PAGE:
1860: Louis Dorus (1812-96) introduces the Boehm flute at the Paris Conservatoire and Louis Lot (1807-96) becomes its official supplier of flutes. Silver flutes become popular in Paris. On Jean-Louis Tulou's retirement from the Paris Conservatoire, the Boehm flute is made the official instrument of that institution.

    Paul Taffanel is considered the founder of the French Flute School that became dominant in mid-20th century western Europe and America. Taffanel studied at the Paris Conservatoire with Louis Dorus, who introduced the Boehm flute there, graduating in 1860.When Taffanel became Professor of Flute at the Conservatoire in 1893 he revised the institute's repertoire and teaching methods, reintroducing works by foreign composers and by those of earlier generations, including Bach. Taffanel's pupils lear
  • Yamaha Flute

    The Yamaha Company has been in business since 1887 and, without doubt, their student flutes are the best selling in the world. Yamaha have invested in the best technology and materials and, coupled with an excellent quality control, produce consistently reliable and popular flutes. The following range is made by Yamaha in their factory for hand made instruments, in a separate building to the student instruments.
  • Haynes Flute company in Boston

    William S. Haynes (1864-1939) and his brother George making Boehm flutes in Boston (1888)
  • Debussy's prelude to the afternoon of the faun

    Debussy's orchestral tone poem Prélude à l'après-midi d'un faune gives the flute a new musical personality in 1894 with Georges Barrère (1876-1944) playing its solo flute part.
  • Faure Fantasie

    Faure was amongst the first of the composers around to take the flute seriously. The Fantasy was commissioned and written for Paul Taffanel for the 1898 end of year exams at the Paris Conservatoire. The opening Andantino explains the instant appeal this piece has for the listener (and player) as it is Faure at his most lyrical.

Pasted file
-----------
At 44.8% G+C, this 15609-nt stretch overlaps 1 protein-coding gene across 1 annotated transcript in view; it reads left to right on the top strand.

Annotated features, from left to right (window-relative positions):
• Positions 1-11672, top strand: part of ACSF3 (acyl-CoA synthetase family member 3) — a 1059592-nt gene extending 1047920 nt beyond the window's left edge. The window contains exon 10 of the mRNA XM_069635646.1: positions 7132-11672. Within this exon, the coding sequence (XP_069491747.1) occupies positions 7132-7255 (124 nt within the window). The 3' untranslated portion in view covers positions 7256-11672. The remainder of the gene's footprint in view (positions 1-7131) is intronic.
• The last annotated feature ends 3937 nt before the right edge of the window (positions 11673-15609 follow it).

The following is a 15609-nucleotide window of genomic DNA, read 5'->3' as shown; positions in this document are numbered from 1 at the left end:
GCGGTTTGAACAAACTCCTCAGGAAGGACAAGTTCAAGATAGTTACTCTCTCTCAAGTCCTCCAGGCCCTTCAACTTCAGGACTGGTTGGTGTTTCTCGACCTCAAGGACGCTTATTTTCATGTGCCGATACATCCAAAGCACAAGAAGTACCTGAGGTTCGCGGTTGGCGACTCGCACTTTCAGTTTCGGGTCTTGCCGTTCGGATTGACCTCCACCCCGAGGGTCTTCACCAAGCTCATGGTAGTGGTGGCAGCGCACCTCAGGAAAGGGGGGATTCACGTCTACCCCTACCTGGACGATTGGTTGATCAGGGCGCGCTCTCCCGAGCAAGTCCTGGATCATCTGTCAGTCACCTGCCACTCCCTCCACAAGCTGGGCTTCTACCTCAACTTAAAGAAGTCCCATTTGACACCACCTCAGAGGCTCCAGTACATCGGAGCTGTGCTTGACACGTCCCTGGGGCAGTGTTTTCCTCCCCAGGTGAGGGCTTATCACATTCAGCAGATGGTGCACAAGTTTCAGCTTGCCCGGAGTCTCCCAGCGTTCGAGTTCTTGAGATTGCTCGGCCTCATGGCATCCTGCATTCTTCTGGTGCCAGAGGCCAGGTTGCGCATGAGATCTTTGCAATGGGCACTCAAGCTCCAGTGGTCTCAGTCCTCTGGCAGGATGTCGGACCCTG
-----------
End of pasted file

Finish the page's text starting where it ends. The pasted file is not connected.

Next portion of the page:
One of the most influential flutists of the twentieth century, Marcel Moyse entered the Paris Conservatory in 1905 where he studied with Hennebains, Gaubert, and Taffanel. He wrote several books of exercises and studies but his main focus was on tone and romantic musical expression.
  • Powell Flute

    Verne Q. Powell started as a jeweller, engraver and flute player, he made his first flute in 1910 from silver teaspoons, watch case and silver dollars after hearing Barrere performing during a tour of America. He worked for W.S. Haynes as foreman and later manager from 1913, but established himself independently in 1926. He retired in 1961/2 selling his company to four employees. Many of today’s fine makers have worked at Powell including Dana Sheridan, Lillian Burkhart, John Lunn and Jim Phe
  • Muramatsu Flute

    Muramatsu flute was created in 1923 by the late Koichi Muramatsu, thousands of artists worldwide have chosen Muramatsu over all other brands. Today the factory carries on the same tradition of excellence in flute-making under the direction of his grandson, Akio Muramatsu. Every flute that bears the Muramatsu name is built with the care and precision that has earned Muramatsu its reputation as one of the world's finest professional flutes. Today Muramatsu sells more professional model flutes worl
  • Modern Silver Flute emerges